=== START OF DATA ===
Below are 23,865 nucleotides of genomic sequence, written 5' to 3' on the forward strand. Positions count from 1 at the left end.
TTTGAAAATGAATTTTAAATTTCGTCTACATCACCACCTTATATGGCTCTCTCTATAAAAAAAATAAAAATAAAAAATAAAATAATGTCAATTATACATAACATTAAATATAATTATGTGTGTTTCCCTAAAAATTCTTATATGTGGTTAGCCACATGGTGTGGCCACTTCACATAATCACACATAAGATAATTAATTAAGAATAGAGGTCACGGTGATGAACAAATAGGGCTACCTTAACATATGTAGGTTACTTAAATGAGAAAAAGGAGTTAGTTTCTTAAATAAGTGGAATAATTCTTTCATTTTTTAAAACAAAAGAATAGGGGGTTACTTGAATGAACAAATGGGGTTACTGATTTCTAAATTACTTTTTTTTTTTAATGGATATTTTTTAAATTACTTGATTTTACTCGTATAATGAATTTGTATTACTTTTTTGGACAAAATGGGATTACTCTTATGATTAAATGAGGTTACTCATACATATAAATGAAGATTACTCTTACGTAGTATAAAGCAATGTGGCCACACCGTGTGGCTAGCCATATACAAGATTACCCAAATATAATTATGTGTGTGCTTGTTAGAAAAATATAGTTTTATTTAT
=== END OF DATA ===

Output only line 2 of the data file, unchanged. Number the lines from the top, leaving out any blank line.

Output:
TTTGAAAATGAATTTTAAATTTCGTCTACATCACCACCTTATATGGCTCTCTCTATAAAAAAAATAAAAATAAAAAATAAAATAATGTCAATTATACATAACATTAAATATAATTATGTGTGTTTCCCTAAAAATTCTTATATGTGGTTAGCCACATGGTGTGGCCACTTCACATAATCACACATAAGATAATTAATTAAGAATAGAGGTCACGGTGATGAACAAATAGGGCTACCTTAACATATGTAGGTTACTTAAATGAGAAAAAGGAGTTAGTTTCTTAAATAAGTGGAATAATTCTTTCATTTTTTAAAACAAAAGAATAGGGGGTTACTTGAATGAACAAATGGGGTTACTGATTTCTAAATTACTTTTTTTTTTTAATGGATATTTTTTAAATTACTTGATTTTACTCGTATAATGAATTTGTATTACTTTTTTGGACAAAATGGGATTACTCTTATGATTAAATGAGGTTACTCATACATATAAATGAAGATTACTCTTACGTAGTATAAAGCAATGTGGCCACACCGTGTGGCTAGCCATATACAAGATTACCCAAATATAATTATGTGTGTGCTTGTTAGAAAAATATAGTTTTATTTAT